The work around I’ve pieced together that I have to do each time I download a zip file is to unpack it, then run xattr on it to remove the quarantine flag. Here’s an example of a style.css file that I ran this on to allow scripts on my box to see the file.


xattr -d -r com.apple.quarantine style.css

or

xattr -dr com.apple.quarantine style.css

What should happen is when I click to unzip the zip file, I should get a GUI alert that asks me if I really want to open this file from the internet. Sadly, it’s not happening on my box.

Anyway, hope this helps the random person out there searching for a possible solution.

Update: 4/16/14

It would be helpful to let you know how to actually find the bit of data to remove. Above you see com.app.quarantine. That’s the metadata you need to remove. To find it simply type…


xattr somefilename

That’ll output a string which you’d put in place of ‘com.apple.quarantine’ as seen above.

ZIP issues on WordPress plugin updates

So, today I was helping out a colleague with some WordPress installations. When adding plugins or updating ones that were there, I encountered this well commented but not resolved error…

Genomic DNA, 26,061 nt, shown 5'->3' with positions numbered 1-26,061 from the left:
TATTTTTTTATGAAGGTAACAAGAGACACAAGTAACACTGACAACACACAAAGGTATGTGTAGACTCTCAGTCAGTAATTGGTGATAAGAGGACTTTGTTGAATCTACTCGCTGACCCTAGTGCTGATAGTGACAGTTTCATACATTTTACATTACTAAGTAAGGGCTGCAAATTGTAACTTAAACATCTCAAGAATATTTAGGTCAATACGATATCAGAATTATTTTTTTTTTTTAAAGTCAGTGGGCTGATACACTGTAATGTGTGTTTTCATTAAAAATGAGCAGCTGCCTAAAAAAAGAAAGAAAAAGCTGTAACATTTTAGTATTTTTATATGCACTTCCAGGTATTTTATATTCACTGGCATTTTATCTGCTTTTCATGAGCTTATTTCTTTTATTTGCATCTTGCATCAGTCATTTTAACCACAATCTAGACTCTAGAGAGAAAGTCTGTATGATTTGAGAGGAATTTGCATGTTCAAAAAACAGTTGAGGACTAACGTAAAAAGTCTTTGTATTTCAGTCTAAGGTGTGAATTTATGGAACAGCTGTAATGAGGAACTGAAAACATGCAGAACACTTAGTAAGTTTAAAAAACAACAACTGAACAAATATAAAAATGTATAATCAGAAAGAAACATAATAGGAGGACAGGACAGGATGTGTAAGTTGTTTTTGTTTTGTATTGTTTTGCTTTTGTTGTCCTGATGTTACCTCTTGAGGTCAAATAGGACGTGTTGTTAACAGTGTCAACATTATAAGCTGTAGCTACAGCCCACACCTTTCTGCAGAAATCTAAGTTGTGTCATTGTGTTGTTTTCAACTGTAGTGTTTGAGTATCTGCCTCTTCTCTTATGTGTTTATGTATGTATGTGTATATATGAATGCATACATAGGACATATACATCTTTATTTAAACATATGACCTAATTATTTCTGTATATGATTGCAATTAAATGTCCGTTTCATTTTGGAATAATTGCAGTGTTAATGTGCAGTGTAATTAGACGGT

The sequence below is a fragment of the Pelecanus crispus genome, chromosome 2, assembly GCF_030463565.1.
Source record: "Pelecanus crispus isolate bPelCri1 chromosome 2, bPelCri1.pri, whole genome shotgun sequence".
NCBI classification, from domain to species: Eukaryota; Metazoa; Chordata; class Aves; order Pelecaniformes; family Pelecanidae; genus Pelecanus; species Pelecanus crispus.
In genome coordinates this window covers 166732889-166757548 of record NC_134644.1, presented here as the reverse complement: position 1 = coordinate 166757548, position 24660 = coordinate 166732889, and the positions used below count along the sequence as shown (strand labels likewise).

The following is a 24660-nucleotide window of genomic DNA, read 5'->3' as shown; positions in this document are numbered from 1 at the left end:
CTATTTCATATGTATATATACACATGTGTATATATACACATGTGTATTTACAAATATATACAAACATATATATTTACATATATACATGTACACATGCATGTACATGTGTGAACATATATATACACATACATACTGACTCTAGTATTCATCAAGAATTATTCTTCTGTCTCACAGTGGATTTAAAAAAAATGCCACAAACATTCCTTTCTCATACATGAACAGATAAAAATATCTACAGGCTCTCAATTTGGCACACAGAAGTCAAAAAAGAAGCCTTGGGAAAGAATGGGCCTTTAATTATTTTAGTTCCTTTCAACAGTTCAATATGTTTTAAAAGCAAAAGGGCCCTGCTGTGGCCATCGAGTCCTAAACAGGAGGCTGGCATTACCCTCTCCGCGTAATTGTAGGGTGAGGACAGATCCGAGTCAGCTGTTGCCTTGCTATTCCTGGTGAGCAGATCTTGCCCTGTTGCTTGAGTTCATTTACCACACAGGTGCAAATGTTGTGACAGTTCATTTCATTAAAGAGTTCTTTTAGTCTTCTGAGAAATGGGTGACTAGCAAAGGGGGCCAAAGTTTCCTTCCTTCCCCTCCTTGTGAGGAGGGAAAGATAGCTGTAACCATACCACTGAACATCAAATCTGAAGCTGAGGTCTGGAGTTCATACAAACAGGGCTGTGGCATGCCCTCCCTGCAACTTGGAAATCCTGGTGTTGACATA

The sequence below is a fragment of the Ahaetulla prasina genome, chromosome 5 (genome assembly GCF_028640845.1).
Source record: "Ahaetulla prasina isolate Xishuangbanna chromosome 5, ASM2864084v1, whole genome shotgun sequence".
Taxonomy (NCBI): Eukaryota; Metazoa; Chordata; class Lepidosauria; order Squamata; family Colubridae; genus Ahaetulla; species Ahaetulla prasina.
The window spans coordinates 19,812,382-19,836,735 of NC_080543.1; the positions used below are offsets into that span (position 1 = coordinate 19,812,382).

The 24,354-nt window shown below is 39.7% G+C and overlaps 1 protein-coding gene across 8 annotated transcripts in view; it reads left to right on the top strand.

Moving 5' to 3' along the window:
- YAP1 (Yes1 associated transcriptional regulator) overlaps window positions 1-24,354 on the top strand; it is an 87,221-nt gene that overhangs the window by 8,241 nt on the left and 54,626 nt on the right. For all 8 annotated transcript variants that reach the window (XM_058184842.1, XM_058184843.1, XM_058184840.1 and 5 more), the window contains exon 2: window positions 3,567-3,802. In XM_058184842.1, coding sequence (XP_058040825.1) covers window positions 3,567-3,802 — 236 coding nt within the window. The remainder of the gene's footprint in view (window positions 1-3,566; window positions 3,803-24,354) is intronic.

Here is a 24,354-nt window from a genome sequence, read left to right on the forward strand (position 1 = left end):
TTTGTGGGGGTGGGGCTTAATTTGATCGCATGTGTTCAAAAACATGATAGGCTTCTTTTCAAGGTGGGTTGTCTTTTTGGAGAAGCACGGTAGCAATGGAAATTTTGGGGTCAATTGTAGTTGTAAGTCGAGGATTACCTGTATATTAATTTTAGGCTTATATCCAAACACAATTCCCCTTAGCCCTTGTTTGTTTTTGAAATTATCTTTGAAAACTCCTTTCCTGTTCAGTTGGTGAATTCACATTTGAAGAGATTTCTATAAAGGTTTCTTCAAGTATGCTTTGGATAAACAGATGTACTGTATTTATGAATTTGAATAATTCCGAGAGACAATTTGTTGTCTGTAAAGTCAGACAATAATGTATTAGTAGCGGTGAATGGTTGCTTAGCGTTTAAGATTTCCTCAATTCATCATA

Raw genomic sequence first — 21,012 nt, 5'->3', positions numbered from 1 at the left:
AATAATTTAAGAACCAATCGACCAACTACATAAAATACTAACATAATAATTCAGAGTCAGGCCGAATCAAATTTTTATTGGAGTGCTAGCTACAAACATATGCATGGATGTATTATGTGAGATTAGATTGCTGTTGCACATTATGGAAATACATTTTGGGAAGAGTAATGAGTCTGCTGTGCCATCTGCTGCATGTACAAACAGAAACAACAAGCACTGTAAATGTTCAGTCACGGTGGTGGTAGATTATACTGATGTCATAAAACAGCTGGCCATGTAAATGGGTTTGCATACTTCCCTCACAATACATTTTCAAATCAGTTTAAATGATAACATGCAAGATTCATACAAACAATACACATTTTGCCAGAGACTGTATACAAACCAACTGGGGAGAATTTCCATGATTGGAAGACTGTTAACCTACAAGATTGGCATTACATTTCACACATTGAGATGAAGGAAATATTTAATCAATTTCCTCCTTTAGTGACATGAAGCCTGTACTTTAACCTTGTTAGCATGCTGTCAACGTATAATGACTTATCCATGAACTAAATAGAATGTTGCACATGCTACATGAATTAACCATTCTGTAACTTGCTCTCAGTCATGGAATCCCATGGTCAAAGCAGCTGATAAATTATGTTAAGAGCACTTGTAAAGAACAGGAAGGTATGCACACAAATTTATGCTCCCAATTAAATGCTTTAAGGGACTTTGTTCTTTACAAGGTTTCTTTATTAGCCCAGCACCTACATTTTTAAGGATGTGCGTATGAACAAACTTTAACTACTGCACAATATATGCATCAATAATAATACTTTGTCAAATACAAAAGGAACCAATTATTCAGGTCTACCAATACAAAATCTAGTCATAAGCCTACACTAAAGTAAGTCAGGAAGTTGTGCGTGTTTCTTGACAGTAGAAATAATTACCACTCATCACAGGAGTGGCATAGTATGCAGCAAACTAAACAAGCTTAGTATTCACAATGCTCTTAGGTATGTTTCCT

PCLZIP_ERR_BAD_FORMAT (-10) : Unable to find End of Central Dir Record signature

Now, there’s a bunch of folks talking about this issue, with solutions ranging from not enough disk space, to permissions issues.

This issue occurred for me on a mediatemple grid server. I was not able to upload or upgrade any WordPress plugins on new or older versions of WordPress. This occurred in WordPress installs that did not have this problem before. Further, if I was on the server via the commandline, I could scp the zip files up and unzip them. The issue was only within the WordPress GUI. So, my guess is whatever process WordPress uses to unzip plugins is what’s causing the problem.

I’m pretty sure that the issue came about when the ZIP package was globally updated on the server recently. Since the php.ini file for the account was customized in some way, and it didn’t reference the correct zip extension, unpacking zip files via the WordPress GUI failed.

When I added ‘extension = zip.so’ to the php.ini file, this resolved the issue. I don’t know that this is the perfect solution for anyone else, but just another data point for folks looking for info.

Hope this helps someone out there 🙂

when ssh is not available

As a web developer, I often encounter clients who have a hosting package that is limited, or ‘secured’ by the hosting provider.  That means I sometimes am forced to use the dreaded FTP for file transfers rather than SCP.